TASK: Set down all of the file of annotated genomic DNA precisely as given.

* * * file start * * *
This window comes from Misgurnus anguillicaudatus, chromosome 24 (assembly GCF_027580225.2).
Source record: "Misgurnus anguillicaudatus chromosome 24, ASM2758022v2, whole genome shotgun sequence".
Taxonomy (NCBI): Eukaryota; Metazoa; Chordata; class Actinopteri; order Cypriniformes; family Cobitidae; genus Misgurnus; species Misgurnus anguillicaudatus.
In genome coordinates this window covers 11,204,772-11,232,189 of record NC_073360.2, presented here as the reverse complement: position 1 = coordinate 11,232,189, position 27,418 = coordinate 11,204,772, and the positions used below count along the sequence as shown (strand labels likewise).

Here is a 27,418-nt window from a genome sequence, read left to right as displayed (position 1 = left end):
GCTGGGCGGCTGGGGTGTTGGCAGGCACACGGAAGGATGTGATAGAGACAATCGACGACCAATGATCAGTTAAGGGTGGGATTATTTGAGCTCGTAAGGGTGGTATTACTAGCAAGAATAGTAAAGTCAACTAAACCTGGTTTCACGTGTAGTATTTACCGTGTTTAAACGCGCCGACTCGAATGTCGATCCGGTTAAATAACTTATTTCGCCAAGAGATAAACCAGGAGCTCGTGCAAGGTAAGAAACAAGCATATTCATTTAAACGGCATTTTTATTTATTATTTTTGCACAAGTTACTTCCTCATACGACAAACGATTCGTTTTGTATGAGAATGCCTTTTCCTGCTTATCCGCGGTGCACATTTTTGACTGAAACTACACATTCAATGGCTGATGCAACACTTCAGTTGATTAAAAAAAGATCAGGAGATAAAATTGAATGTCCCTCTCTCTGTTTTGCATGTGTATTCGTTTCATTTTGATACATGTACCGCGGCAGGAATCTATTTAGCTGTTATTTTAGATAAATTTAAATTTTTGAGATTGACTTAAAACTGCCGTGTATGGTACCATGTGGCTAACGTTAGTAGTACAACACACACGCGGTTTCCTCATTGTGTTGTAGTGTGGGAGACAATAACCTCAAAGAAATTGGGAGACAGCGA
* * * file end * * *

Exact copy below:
This window comes from Misgurnus anguillicaudatus, chromosome 24 (assembly GCF_027580225.2).
Source record: "Misgurnus anguillicaudatus chromosome 24, ASM2758022v2, whole genome shotgun sequence".
Taxonomy (NCBI): Eukaryota; Metazoa; Chordata; class Actinopteri; order Cypriniformes; family Cobitidae; genus Misgurnus; species Misgurnus anguillicaudatus.
In genome coordinates this window covers 11,204,772-11,232,189 of record NC_073360.2, presented here as the reverse complement: position 1 = coordinate 11,232,189, position 27,418 = coordinate 11,204,772, and the positions used below count along the sequence as shown (strand labels likewise).

Here is a 27,418-nt window from a genome sequence, read left to right as displayed (position 1 = left end):
GCTGGGCGGCTGGGGTGTTGGCAGGCACACGGAAGGATGTGATAGAGACAATCGACGACCAATGATCAGTTAAGGGTGGGATTATTTGAGCTCGTAAGGGTGGTATTACTAGCAAGAATAGTAAAGTCAACTAAACCTGGTTTCACGTGTAGTATTTACCGTGTTTAAACGCGCCGACTCGAATGTCGATCCGGTTAAATAACTTATTTCGCCAAGAGATAAACCAGGAGCTCGTGCAAGGTAAGAAACAAGCATATTCATTTAAACGGCATTTTTATTTATTATTTTTGCACAAGTTACTTCCTCATACGACAAACGATTCGTTTTGTATGAGAATGCCTTTTCCTGCTTATCCGCGGTGCACATTTTTGACTGAAACTACACATTCAATGGCTGATGCAACACTTCAGTTGATTAAAAAAAGATCAGGAGATAAAATTGAATGTCCCTCTCTCTGTTTTGCATGTGTATTCGTTTCATTTTGATACATGTACCGCGGCAGGAATCTATTTAGCTGTTATTTTAGATAAATTTAAATTTTTGAGATTGACTTAAAACTGCCGTGTATGGTACCATGTGGCTAACGTTAGTAGTACAACACACACGCGGTTTCCTCATTGTGTTGTAGTGTGGGAGACAATAACCTCAAAGAAATTGGGAGACAGCGA